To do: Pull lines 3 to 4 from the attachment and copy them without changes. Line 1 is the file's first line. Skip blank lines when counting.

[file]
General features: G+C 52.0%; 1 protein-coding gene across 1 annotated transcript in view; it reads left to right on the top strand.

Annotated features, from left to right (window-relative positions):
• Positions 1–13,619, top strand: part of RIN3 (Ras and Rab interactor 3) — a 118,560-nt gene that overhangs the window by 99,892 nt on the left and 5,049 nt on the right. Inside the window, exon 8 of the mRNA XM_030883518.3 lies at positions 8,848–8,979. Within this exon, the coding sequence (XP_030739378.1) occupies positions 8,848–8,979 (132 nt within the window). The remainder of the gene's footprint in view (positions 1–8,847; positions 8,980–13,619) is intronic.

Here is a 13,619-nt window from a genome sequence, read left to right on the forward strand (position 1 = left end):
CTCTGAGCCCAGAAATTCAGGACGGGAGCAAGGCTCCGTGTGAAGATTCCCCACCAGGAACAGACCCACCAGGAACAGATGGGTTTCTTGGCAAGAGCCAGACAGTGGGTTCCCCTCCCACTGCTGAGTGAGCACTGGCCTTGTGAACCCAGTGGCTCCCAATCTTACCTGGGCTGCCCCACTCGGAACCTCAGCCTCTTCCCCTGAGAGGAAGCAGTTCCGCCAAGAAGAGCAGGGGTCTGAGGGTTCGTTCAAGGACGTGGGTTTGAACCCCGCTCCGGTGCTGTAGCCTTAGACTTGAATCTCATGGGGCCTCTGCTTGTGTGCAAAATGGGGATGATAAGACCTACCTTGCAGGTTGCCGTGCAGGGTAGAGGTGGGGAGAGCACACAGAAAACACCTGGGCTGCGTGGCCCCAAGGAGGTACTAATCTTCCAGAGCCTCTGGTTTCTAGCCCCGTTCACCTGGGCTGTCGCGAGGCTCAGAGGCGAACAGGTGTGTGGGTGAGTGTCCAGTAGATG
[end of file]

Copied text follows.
• Positions 1–13,619, top strand: part of RIN3 (Ras and Rab interactor 3) — a 118,560-nt gene that overhangs the window by 99,892 nt on the left and 5,049 nt on the right. Inside the window, exon 8 of the mRNA XM_030883518.3 lies at positions 8,848–8,979. Within this exon, the coding sequence (XP_030739378.1) occupies positions 8,848–8,979 (132 nt within the window). The remainder of the gene's footprint in view (positions 1–8,847; positions 8,980–13,619) is intronic.

Here is a 13,619-nt window from a genome sequence, read left to right on the forward strand (position 1 = left end):